Now it could be that the criminal investigation sections of the Salisbury PD and Wicomico Sheriff’s Department do handle anonymous tips, but they don’t advertise that kind of service, nor is it known if they’re bilingual. Let’s face it, until some sort of meaningful immigration reform and enforcement is passed on a federal level, Salisbury’s going to be a bilingual city.

The other thing is something that struck me driving along on Saturday. I was driving down Church Street to work and I saw a group of people fixing up a porch. Since they were mostly Caucasian, I didn’t figure they were native to that mostly minority neighborhood. I’m guessing it was a church group who was doing their part to help a less fortunate member of the community.

So why couldn’t a group adopt a block on a Saturday and paint over some of the gang tagging? Have Home Depot or Lowe’s pitch in and donate a few gallons of paint. It could even be the community service element for those who are sentenced to complete community service, still better if they were unruly juveniles who were quite possibly the ones to deface the building in the first place.

It will have to be an ongoing effort, because the gangs will come back a few times. But they eventually lose interest, or more likely, hit another block where their colors will last for a longer time.

I look at it this way. There’s probably as many if not more gang-bangers and wannabes on the streets than there are cops. Generally cops are better armed, but they can’t be everywhere at all times. So the deciding factor in taking care of the gang problem is the citizens. But the citizens generally want to just get along in life and stay out of the way of the gangs – a healthy fear. That creates a condition which perpetuates the problem.

The suggestions I posted here are just a tip of the iceberg. Much needs to be done at all levels of society (notice I didn’t say government) to eradicate the gangs from all sides. The most effective tool to me would be drying up their money supply, but that’s going to take pressure on all levels of the drug trade.

We’re going to have a new sheriff in town come November. First and foremost on his/her agenda is going to be the gang problem, and the remedies prescribed during the campaign will be tested soon after the oath of office is sworn. Let’s hope they work.

Outstanding comment

I just moderated a comment to a previous post that’s likely better than the post itself, so I’ll link back to that post. It was a comment that does a great job of what I like to see comments do: move the conversation forward.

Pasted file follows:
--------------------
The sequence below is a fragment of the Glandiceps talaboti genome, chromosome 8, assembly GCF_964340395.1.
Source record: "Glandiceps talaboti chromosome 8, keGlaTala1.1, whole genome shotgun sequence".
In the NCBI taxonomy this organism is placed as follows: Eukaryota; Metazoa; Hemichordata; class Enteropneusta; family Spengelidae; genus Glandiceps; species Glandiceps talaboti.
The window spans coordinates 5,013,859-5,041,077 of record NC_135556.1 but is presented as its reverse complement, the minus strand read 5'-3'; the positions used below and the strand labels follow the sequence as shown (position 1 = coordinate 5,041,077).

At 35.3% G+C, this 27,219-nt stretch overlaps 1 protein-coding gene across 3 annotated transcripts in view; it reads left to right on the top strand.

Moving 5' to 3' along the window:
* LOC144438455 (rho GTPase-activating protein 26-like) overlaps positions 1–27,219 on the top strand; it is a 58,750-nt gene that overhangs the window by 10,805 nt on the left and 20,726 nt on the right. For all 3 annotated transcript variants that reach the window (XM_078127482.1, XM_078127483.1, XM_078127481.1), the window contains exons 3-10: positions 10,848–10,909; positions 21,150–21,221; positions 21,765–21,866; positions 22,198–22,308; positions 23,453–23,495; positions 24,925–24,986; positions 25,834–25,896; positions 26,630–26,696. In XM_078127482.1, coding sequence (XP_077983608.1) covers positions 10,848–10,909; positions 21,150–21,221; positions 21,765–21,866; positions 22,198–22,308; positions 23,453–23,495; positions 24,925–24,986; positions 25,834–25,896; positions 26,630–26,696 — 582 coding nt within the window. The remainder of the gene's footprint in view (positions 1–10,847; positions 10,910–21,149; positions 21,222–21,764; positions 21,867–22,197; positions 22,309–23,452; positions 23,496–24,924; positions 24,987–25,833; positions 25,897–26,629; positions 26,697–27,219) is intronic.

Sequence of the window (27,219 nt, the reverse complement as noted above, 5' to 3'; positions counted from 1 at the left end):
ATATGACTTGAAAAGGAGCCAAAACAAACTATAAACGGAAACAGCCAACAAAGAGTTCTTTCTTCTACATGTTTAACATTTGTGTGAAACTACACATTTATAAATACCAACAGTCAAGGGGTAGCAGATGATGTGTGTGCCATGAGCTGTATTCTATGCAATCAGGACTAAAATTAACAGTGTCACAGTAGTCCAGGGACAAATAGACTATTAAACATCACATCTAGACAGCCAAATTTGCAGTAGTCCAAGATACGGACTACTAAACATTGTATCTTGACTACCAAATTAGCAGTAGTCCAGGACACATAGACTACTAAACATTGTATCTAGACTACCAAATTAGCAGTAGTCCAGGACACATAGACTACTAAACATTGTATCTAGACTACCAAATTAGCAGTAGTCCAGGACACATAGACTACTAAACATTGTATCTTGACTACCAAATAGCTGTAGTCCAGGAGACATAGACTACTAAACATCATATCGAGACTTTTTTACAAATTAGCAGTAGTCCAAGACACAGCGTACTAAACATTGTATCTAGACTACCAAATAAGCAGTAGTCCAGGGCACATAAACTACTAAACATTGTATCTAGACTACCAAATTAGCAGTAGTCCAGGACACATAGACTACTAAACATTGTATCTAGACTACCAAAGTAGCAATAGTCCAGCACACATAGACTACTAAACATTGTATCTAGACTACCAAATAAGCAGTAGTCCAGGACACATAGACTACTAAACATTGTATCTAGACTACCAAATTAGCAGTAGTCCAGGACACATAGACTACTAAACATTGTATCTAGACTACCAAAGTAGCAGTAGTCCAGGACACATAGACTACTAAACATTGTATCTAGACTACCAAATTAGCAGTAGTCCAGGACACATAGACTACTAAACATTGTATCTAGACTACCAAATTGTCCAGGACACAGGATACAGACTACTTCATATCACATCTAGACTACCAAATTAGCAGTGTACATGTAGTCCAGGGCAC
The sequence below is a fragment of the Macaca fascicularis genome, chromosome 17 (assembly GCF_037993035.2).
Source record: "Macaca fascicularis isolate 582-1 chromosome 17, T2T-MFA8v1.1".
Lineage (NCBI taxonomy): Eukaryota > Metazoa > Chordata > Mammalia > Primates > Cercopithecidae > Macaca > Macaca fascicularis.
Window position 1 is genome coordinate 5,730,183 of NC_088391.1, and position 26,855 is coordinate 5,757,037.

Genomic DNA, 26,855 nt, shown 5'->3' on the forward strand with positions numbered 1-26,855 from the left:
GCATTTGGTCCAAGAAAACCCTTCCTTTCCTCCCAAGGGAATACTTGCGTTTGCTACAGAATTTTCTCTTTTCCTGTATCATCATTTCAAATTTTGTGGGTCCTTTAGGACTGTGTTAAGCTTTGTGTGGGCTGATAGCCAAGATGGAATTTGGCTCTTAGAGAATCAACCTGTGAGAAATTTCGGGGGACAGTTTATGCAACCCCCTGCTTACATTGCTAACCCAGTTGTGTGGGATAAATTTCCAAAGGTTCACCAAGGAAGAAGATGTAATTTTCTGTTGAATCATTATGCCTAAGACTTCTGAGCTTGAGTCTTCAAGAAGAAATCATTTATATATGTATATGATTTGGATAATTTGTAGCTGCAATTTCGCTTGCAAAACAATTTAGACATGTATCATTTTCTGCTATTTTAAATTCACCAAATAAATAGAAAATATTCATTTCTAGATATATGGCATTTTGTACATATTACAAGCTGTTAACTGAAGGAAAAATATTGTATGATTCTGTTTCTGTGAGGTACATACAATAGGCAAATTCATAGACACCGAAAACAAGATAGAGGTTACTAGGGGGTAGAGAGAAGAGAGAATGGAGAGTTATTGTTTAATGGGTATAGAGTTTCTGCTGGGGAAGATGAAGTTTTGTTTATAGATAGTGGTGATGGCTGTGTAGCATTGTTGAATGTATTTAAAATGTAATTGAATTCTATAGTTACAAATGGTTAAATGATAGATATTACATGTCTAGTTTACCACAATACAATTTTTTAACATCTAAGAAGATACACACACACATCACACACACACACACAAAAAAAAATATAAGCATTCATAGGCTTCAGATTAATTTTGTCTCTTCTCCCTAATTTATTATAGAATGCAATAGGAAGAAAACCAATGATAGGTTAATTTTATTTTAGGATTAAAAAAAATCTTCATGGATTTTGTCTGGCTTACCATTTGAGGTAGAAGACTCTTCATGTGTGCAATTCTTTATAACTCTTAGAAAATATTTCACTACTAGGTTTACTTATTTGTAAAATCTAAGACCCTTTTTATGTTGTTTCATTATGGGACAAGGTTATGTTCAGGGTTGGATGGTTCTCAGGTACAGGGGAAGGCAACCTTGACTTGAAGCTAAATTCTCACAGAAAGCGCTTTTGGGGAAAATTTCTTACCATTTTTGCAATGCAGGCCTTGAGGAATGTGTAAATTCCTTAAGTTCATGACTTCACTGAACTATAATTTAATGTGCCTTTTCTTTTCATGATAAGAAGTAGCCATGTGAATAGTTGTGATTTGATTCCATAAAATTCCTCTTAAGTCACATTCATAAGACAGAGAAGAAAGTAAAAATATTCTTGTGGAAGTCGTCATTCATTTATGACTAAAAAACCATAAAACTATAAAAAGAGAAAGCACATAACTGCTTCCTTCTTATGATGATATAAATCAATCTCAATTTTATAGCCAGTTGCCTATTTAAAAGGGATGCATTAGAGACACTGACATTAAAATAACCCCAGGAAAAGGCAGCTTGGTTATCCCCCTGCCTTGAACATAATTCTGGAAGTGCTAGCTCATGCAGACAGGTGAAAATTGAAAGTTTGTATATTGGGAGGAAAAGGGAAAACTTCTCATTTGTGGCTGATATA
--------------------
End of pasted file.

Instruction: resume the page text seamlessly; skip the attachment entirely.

I didn’t want the comment buried in a post that’s several back in the pipeline. That would be a shame because not everyone reads past the first post or two. So here you go.

Reaction to the Daily Times

With the several letters written and published in today’s paper, I decided to add my two cents’ worth. This was mostly because, with the exception of Peter Gerardo who stated he edits a blog, it didn’t appear to me that anyone who wrote actually was a blogger.

So we’ll see if this makes it into print soon. Generally a letter of mine (if published) takes 2-3 days from my computer to their paper, mostly because they call me to verify I wrote it. Look at this as a possible sneak peek of Thursday or Friday’s paper.

To the Editor:

A lot of interesting comments were in the Daily Times recently about the local blogosphere and its effects on the Delmarva political scene. While I’m not one of what I call the “big three” (Delmarva Dealings, Duvafiles, Justice for All?) two of the three are kind enough to link to my site as does The Goldwater’s Oracle. So yes, I am a local blogger.

Blogging is not my “real job.” It’s something I do because I care about my country and my adopted home state and city. I have a number of passionate opinions about political issues and since the paper couldn’t print a daily letter from me, I went out and actually spent the money for server space and a website to call my own. People are free to read it and comment on what they see there, and, except for when they’re not germane to the subject at hand, I’m not afraid to post the comments. My blog also provides me the freedom to write about other subjects near and dear to my heart that aren’t political but I feel strongly about nonetheless.

The other unique thing about blogging is that there’s many different styles. Some have frequent short posts about specific news items, while others are more editorial-style commentary. Mine falls under the latter category. If there’s an item I comment on, I’ll generally link to it so the reader can judge for himself whether my opinion holds water. For example, recently I commented on a pending bill in the General Assembly and linked to the actual text so a reader could get the context.